Committee report on policing of G20 protests

29 June 2009

Home Affairs Committee report into policing of G20 identifies failings that marred otherwise successful police operation.

In a report released today the Commons Home Affairs Committee says the police relied too heavily on untrained, inexperienced officers in the operation to police the G20 protests.

On the whole the Committee says the police should be congratulated for the operation which was in many ways a success. The protests involved more than 35,000 protesters in the centre of London with a police presence of several thousand, yet there was a minimum of disruption to the City. However, the Committee warns that "this success should not distract from the failings in the operation which were also on show and we feel that an element of luck must be attributed to the success". The Committee says it "cannot condone the use of untrained, inexperienced officers on the front-line of a public protest under any circumstances" and the police must not run this risk again.

The Committee notes that there were particular problems with communications around the event, both with protesters and the media. It says some officers were apparently inadequately briefed and that "some members of the media experienced a broken chain of command and ignorance on the part of the police which impaired their ability to do their jobs". The Committee says "we cannot understand why experienced officers on the ground were not granted a degree of discretion in how the police strategies were enacted ....we are yet to be convinced of the absolute necessity of why a relatively simple message like "please let them out if they are bona fide press" needed to be sent from the Gold Commander" and recommends that as far as possible power should be devolved to authorised officers on the ground. Equally, the Committee noted that not every protest group present at the event made every effort needed to improve communications with the police. Both sides must put every effort into improving communication in future.

The Committee says the police should also be aware that, as a matter of course, their actions will be filmed whether or not journalists are present and must amend their attitude and tactics accordingly. The use of tactics such as containment (detaining people in a confined area for a sustained period of time), and distraction tactics (the controlled use of force against those who appear hostile) may be completely within police rules but they shocked the public and the Committee says the police must clarify the circumstances in which they consider their use appropriate and hold wide ranging public discussions on whether they should continue to be used at all.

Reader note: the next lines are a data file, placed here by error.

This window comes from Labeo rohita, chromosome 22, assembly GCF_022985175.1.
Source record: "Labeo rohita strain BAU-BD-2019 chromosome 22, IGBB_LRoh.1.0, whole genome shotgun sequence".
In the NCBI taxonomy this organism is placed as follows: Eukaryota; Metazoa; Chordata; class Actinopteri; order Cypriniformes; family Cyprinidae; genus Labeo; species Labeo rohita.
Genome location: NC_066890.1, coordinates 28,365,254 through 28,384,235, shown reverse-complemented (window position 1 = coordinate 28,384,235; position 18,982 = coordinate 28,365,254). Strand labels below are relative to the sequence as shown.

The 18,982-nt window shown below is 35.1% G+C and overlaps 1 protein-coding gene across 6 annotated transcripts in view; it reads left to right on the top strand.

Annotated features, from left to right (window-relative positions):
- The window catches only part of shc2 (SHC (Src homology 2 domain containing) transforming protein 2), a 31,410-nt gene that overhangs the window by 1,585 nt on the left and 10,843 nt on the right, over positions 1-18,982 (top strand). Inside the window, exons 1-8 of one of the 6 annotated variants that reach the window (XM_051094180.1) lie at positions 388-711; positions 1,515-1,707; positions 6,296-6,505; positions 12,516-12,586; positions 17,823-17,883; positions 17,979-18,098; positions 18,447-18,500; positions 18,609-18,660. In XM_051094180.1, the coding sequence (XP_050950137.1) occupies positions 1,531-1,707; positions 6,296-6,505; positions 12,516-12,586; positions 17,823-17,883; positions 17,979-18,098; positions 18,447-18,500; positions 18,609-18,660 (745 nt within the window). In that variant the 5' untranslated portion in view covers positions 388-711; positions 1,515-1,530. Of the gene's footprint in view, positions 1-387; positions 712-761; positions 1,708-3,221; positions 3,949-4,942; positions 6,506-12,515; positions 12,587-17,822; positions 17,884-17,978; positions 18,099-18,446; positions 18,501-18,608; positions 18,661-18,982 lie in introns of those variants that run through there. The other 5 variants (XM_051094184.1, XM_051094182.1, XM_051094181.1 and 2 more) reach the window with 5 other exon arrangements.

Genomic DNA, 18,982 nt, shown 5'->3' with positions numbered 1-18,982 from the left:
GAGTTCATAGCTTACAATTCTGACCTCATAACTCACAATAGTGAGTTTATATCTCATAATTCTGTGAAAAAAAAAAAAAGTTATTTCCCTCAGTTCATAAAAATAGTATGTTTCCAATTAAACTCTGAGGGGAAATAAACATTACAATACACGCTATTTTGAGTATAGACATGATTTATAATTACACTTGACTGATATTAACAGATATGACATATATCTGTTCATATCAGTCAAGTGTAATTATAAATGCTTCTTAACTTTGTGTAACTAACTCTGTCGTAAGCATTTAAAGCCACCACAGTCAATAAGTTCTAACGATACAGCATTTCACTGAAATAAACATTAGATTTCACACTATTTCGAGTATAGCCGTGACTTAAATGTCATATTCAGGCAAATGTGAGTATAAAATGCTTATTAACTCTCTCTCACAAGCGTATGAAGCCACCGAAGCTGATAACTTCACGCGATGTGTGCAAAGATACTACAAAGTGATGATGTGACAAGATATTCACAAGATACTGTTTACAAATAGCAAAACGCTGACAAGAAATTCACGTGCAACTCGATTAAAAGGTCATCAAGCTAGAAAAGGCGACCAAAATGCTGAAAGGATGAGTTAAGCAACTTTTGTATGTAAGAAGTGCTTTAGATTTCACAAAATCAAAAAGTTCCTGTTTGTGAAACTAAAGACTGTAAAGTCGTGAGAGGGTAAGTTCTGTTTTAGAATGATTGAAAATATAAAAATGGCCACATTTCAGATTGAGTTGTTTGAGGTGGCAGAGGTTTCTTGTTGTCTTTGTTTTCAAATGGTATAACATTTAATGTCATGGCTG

The Committee also says that senior officers must take personal responsibility for ensuring that all officers are displaying their identification numbers and individual officers must make every effort to be identifiable at all times.

The Committee supports the police’s self imposed ban on the use of Tasers in public protest situations and urges the police to reject the use of "distance weapons" generally in policing demonstrations. "Instead of investment in expensive equipment to give the police "distance" while policing large scale protests, we suggest that the money could be better spent on training for front-line officers and in the planning of operations, removing the need for such "distance weapons"".

Chairman of the Committee Rt Hon Keith Vaz MP said:

"The basic principle that the police must remember is that protesters are not criminals - the police’s doctrine must remain focused on allowing protest to happen peacefully. In many ways this was a large protest which passed off remarkably well. But it is clear that concerns about the policing of the G20 Protests have damaged the public’s confidence in the police, and that is a great shame.

"The ability of the public and the media to monitor every single action of the police through CCTV, mobile phones and video equipment should mean they take even greater care to ensure that all their actions are justifiable. It is unacceptable for officers not to wear identification numbers at such events, and any officers found to be deliberately removing their identification should face the strongest possible disciplinary measures."

"We urge the police seriously consider whether it should continue with some operational tactics, such as 'kettling', without consulting the public, and to take decisive action based on the problems we have identified in our inquiry to ensure that this doesn’t happen again. There must be not be a repetition of this - never again must untrained officers be placed on the front-line of public protest."

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